"The 62 series closed models show what a powerful design element the skeg was. These low body fins
were angled to catch the light and contrast it with the complex shadows of the intricately
David recalls that as a youngster, he was always interested in unusual cars and why people chose to
drive them, but when at the age of 23 he bought his '62 Cadillac in very neglected condition, he
didn't even know how to check a car's oil.
That did not deter him from going to look at the Cadillac advertised in "The Age" in January 1988.
There it sat in the driveway, a non-runner, peeling purple paint, no brakes, cracked tyres, cracked
screen, its underside caked in mud. David says in hindsight that the $4500 he paid was "a bit much"
for the car, but the owner delivered it to the carport beside David's Melbourne flat.
David will be eternally grateful to his mechanic neighbour, Geoff Perdriau, whom he met the day the
Cadillac was delivered to the flat. Geoff encouraged him and taught him along the way, and was just
as determined as was David to return the Caddy to the road "where it belongs." Geoff, it should be
pointed out, owned and still owns a superb 1964 Pontiac Grand Prix, and he and David are good
friends to this day.
Under the carport during the next year or so, Geoff and David laboured. When it rained, water ran
across the concrete as David lay under the car, but he went through the brakes and the mechanicals,
replaced the fuel pump with a correct one, replaced other worn parts, and experienced the thrill of
driving the car around the block the first time. This venture was rewarded with a severe
transmission leak, so they pulled the trans out and Geoff stripped it and rebuilt it with new seals.
David says he was often working in the dark because he could not locate other '62s to refer to while
restoring his own.
After four years work, the car was able to be registered (early 92). It turns tightly and appears
to have had a good RHD conversion, probably by Lobers in Sydney.
David obtained many new parts from Ron McLean, and remembers getting some advice from me. I also
showed him some original paint colour and upholstery samples, from which he chose to paint the car
Neptune blue. He taught himself to prepare and paint a car, but convinced himself that the result
was not good enough to be seen at car shows. He found upholstery cloth locally for the doors and
seat inserts, and the original leather and vinyl are still good.
Probably a NSW car from new, it was owned by a Sydney couple from about 1971, and they moved to a
farm at Gembrook in the hills near Melbourne in '74. They continued to use it for commuting back to
Sydney until it broke down on the highway one night in 1976 with a fuel pump problem. With only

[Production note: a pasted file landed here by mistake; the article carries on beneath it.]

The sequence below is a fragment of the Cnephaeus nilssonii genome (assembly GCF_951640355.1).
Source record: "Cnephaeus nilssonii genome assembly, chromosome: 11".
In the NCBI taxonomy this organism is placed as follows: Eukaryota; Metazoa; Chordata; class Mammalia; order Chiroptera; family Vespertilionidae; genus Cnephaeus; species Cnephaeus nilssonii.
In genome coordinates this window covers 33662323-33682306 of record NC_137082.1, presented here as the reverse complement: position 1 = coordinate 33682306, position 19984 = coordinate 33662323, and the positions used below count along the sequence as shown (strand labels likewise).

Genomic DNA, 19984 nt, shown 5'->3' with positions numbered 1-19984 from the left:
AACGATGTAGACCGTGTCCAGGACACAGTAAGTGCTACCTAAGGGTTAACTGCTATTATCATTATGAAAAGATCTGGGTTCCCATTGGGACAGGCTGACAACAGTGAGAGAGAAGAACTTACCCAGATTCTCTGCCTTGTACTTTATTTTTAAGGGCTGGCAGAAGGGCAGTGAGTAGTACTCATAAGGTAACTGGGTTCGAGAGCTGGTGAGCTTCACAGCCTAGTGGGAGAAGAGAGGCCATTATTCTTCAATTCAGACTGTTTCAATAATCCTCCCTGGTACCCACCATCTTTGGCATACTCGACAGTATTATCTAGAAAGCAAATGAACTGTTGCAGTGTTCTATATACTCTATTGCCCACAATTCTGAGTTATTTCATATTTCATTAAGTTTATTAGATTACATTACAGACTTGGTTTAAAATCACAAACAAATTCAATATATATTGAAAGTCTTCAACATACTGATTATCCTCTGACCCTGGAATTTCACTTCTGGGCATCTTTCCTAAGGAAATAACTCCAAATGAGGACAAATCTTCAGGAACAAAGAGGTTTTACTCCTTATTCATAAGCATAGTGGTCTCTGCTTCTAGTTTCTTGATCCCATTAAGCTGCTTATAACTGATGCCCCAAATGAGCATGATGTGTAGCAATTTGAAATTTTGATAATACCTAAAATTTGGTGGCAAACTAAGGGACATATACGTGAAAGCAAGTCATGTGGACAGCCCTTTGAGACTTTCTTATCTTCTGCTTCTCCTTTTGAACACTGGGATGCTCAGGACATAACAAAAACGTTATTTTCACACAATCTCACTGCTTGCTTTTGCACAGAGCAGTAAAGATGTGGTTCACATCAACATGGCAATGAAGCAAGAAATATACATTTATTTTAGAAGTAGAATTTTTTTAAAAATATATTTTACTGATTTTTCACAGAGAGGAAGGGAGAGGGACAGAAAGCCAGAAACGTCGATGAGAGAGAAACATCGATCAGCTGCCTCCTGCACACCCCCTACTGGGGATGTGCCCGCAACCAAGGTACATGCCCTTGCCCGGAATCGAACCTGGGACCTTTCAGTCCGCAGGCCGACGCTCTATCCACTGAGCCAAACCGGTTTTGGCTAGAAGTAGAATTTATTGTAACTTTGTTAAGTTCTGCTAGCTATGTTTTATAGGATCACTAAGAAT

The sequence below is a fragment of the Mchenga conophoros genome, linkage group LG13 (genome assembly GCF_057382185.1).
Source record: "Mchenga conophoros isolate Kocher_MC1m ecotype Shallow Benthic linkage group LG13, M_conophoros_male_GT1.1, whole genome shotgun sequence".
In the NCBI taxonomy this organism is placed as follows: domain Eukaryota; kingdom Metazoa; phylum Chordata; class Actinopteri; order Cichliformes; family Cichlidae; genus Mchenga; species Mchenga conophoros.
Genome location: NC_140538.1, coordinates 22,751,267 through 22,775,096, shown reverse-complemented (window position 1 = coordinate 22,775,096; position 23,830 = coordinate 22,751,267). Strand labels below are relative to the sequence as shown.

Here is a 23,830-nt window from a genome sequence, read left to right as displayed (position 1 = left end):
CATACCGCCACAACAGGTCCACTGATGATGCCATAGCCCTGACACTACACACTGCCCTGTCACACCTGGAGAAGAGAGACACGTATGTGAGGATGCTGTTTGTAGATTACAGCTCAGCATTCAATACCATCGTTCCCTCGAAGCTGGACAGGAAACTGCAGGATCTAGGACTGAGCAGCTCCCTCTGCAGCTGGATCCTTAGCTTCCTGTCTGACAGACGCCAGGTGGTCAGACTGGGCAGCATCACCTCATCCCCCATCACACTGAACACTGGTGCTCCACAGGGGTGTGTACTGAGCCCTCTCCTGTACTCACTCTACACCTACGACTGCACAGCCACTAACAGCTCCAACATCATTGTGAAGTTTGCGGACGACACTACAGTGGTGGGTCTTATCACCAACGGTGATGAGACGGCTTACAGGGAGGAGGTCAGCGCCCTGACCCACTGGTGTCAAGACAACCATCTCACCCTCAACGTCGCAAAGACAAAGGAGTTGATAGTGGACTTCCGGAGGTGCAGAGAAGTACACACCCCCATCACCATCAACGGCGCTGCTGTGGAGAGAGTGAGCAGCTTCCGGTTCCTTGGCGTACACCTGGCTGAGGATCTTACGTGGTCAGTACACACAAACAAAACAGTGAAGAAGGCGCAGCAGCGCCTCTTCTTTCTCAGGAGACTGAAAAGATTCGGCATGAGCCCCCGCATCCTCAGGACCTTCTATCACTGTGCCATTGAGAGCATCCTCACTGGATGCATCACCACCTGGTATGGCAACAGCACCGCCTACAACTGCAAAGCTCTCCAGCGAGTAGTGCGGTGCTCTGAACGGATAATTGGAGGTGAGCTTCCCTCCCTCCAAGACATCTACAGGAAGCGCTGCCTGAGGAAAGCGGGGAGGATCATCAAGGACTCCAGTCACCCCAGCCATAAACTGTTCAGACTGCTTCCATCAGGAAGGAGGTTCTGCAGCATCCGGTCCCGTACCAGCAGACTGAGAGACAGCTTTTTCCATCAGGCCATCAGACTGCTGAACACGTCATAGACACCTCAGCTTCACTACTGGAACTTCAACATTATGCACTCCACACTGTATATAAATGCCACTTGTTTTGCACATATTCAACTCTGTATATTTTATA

73,000 miles behind it, it was then parked at the farm, the registration lapsed, and it was given to
the owner's son-in-law, who appears to have thought it to be quite valuable.
After little more than the Cadillac's first year on the road, David was out driving on a rainy
August night about seven years ago, when a drunk driver accelerating hard in an 8 week old
Mitsubishi Verada crossed the centre line of a street near home, and hit the '62 Cadillac head on.
That was after David had seen the oncoming car and swerved onto the footpath and nearly stopped. The
Caddy was quite badly damaged; it's front bumper was pushed back until it cut the tyre, and the
right side chassis rail was bent. David's insurance wrote the car off, so he found a repairer who
straightened it out in his home workshop. Unable to find 1962 parts, David located and bought a 1962
front clip in Adelaide with which to repair the wreck. It took a year, during which time David fixed
a few other things in the engine bay while the engine was out, plus got some chroming done and
improved the paint a little. He says it still far from perfect.
After twelve years owning, and an aggregate seven years of driving the '62, David enjoys the car,
and hopes never to have to sell it. He has had lots of fun in it, and through various work
connections, his car has been used in several movie clips, short films, photo shoots, a TV comedy
show, numerous weddings and a funeral. It has taught him about cars while he repaired and got to
know every part of it. And after it survived the major smash, he is not afraid to drive it, at least
weekly and more in the warmer months, rain or shine. After all, that's where a Cadillac belongs -
on the road.
390 cubic inch V8
325 bhp @ 4800 rpm
430 ft/lbs torque @ 3100 rpm
10.5 compression ratio
Hydra-matic 4 speed transmission
Length 222 ins.